Aside from feeling better, managing weight through a healthy lifestyle also reduces the risk of many diseases. Weight gain and obesity are established risk factors for at least eight different cancers – including breast cancer – and are responsible for 120,000 cases of cancer each year in the United States. Weight is also a key contributor to other important chronic diseases, like heart disease, stroke, and diabetes.
We spoke with Dr. Graham Colditz, BCRF researcher at the University of Washington in St. Louis, and co-author of “Together – Every Woman’s Guide to Preventing Breast Cancer.” Here’s what he has to say about the importance of weight management to reduce cancer risk, along with a few tips to help you turn those resolutions from a distant memory into an everyday lifestyle.
Are there specific foods/activities you should avoid that can impact your risk for diseases like cancer?
When it comes to food, the single most important thing to avoid is eating too much.
It’s important to avoid too many animal products and refined grains and sugars. Alcohol can be heart healthy in moderation for older adults, but even modest amounts can increase the risk of breast cancer and colon cancer. Overall, moderate adult drinking is usually OK. Drinking in youth and young adulthood may be particularly bad for adult breast cancer risk.
Beyond diet, not smoking is key, of course, as is avoiding inactivity – both of which are linked to numerous diseases, including breast cancer. Steering clear of tanning beds and not getting too much sun are important for lowering the risk of deadly melanoma and other skin caners.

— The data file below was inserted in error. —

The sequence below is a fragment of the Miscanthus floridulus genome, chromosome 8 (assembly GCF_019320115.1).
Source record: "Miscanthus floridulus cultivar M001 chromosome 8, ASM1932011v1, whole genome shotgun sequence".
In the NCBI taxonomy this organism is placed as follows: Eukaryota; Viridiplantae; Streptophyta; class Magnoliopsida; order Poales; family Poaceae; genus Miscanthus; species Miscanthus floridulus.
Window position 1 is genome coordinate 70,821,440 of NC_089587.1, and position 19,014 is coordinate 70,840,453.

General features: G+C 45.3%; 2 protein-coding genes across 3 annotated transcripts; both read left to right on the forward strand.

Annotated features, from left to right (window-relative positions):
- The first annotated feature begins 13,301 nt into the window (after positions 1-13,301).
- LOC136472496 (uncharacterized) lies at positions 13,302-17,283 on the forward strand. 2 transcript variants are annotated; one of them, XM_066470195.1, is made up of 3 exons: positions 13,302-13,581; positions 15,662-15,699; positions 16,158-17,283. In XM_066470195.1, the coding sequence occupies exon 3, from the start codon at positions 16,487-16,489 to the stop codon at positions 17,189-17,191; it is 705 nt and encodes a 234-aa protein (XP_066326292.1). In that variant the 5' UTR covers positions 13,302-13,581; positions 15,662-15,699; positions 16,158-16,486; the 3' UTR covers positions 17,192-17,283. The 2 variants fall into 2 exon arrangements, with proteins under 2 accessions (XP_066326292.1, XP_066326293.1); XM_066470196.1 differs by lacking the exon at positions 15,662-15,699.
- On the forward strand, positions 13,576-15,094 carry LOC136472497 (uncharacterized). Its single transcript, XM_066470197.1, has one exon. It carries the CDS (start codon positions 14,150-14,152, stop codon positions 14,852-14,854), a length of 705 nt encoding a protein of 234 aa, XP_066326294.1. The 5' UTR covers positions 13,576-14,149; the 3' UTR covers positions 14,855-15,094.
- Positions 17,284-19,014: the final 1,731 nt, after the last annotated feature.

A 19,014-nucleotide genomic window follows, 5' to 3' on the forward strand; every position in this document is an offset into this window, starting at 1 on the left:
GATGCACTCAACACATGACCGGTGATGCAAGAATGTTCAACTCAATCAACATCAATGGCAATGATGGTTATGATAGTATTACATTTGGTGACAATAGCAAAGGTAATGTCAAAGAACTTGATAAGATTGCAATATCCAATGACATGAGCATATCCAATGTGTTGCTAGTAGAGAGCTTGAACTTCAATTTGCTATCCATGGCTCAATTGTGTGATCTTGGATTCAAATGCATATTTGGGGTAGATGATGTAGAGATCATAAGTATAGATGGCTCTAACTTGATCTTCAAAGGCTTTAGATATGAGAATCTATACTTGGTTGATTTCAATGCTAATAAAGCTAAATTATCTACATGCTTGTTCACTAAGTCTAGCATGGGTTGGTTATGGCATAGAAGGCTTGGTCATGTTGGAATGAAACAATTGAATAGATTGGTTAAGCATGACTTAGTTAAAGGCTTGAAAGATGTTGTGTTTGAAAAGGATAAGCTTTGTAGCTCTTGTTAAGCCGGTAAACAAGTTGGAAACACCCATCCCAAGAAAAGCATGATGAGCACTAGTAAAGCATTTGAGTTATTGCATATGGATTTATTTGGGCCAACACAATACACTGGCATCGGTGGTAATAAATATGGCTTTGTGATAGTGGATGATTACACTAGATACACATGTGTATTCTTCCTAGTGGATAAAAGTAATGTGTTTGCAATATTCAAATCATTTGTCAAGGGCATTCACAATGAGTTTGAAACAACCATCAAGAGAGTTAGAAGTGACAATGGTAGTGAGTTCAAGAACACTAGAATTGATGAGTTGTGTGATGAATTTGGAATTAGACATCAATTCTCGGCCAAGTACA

What is the best way to measure your weight loss success? How much does the scale really matter, particularly for small changes?
Like cleaning out the closet or doing taxes, stepping on the bathroom scale isn’t something a lot of us readily choose to do, but there is a good amount of evidence that your oft-neglected scale may be one of the best tools you have for losing weight and keeping it off. Stepping on the scale every day or every week really helps keep weight gain surprises at bay and allows you to make small adjustments to what you’re eating and how active you are. And if you’re losing weight too fast – which can hamper long-term success – it can tell you that, too.
Though body mass index (BMI) is not a perfect measure of the excess fat people carry, it is still a very good way to see where you fall in the weight range – healthy, overweight, obese, or underweight. BMI uses a special calculation of weight and height. The ideal is to fall within the healthy range, which is a BMI between 18.5 – 24.9. But for most people, losing just five or ten pounds and keeping it off can have real health benefits. To see where you fall on the BMI scale, calculate your BMI.
What is your advice for maintaining healthy choices throughout the year?
The key is to start with small, achievable goals, and slowly and steadily build up from there. It’s great to have lofty goals – lose 30 pounds, run a marathon, swim 10k – but the key is to progress up to them slowly. If you’ve been largely inactive for many years, start out by walking a mile or so a few times a week rather than jumping right to running three miles a day. This way you build the skills, the habits, and the fitness that puts you on the path for doing more and more and staying healthy and motivated. The same approach works for losing weight, making healthy food choices, and pretty much any other change in life.
Having a positive mindset helps, too. Even when staging things correctly, change can be hard. So realize you’ll likely have some setbacks that go along with your triumphs. The key is to just keep working at it and moving in the right direction.
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